Addiction is just one consequence of using drugs. There’s a lot of collateral damage that goes along with it. Physical safety, family turmoil, loss of employment and as in Tyler’s case the contraction of viruses and Hepatitis C through the use of dirty needles. “I shot up a virus, it went to my heart. And I caught Hep C. I’m going through treatment for that.”
For Brooke, turning to the sex trade, especially as a desperate addict, her risk to acquire STI’s and STD’s increased. “Personally, for me, when you’re doing sex work just to get your fix, you don’t care if you’re using a condom or not ‘cause you just want their drugs or their money.”
The need to increase harm reduction strategies for addicts in the Sault has not been unrecognized though providing these options has been challenging.
“People just want to save us rather than keep us safe in our predicaments,” says Brooke.
Harm reduction generally refers to the practices, policies and programs set out to lessen the adverse health, social and economic consequences of drug use. Safe injection sites, needle exchange programs and provision of other clean drug paraphernalia –like crack pipes, and provision of condoms to sex workers with (or without) addiction, are a few examples of harm reduction. Drop-in health services supportive of addicts that provide testing for diseases acquired through drug use or on site counselling are other examples of harm reduction.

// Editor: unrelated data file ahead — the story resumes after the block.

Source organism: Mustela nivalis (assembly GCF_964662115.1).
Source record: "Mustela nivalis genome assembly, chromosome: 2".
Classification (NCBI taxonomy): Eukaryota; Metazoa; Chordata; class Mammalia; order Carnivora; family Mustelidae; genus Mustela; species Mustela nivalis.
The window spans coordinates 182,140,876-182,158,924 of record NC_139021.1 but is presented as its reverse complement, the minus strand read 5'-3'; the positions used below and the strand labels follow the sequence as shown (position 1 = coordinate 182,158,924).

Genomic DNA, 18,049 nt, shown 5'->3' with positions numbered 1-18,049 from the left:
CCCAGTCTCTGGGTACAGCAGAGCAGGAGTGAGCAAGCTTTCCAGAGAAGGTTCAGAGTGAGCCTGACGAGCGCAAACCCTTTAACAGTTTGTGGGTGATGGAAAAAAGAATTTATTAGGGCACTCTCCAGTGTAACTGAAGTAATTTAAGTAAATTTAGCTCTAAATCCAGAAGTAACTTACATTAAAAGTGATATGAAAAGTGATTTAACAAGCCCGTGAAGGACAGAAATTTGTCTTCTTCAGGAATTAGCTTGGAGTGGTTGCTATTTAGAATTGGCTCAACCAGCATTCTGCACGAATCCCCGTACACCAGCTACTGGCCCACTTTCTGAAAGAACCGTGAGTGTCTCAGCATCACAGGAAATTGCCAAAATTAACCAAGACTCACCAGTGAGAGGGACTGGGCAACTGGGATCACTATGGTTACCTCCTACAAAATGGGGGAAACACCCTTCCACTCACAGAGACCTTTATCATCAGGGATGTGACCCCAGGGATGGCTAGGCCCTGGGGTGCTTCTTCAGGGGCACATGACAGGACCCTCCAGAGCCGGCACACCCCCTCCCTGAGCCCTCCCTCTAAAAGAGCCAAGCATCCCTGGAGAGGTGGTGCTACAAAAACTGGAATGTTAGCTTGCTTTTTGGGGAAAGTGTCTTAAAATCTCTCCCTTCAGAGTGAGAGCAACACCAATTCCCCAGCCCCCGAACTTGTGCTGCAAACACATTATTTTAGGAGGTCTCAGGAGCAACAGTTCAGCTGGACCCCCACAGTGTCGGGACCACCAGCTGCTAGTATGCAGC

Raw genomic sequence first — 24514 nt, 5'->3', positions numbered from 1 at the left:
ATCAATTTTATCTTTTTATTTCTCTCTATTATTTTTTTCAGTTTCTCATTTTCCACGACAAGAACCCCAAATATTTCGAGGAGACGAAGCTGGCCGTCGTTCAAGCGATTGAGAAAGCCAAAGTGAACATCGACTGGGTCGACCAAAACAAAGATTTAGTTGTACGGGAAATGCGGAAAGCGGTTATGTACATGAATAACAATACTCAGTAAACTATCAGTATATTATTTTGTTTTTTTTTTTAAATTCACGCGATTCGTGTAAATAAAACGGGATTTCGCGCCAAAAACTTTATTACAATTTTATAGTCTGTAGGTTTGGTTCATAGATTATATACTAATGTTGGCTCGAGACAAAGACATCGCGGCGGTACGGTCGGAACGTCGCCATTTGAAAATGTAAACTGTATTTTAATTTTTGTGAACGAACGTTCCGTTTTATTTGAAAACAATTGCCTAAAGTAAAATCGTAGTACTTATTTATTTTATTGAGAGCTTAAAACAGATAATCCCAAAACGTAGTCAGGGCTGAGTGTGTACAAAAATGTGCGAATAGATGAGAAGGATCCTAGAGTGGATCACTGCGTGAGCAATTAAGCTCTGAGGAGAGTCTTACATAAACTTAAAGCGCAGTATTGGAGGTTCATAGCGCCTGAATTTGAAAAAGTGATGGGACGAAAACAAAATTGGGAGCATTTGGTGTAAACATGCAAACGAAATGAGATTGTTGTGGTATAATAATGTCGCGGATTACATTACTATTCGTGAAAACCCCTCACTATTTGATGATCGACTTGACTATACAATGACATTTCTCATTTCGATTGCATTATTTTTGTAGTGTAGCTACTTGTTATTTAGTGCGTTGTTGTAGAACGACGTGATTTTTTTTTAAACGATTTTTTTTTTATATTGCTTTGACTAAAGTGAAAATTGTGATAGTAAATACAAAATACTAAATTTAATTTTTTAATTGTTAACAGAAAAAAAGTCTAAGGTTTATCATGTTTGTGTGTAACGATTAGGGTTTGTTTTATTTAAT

On a national level, developing policy that increases support for all addicts –such as universal access to the life-saving, opioid-analgesic –Naloxone, and passing into legislation bills like the Good Samaritan Law that exempt legal charges for possession when a person seeks emergency assistance for themselves or another person following overdose, is pressing.
Regarding the prevention of drug use, Tyler, who described himself as a bored, impoverished youngster, offers practical advice. “The City needs to focus more on the youth. There’s not enough for youth to do. Especially if you live downtown. Especially if you’re poor.”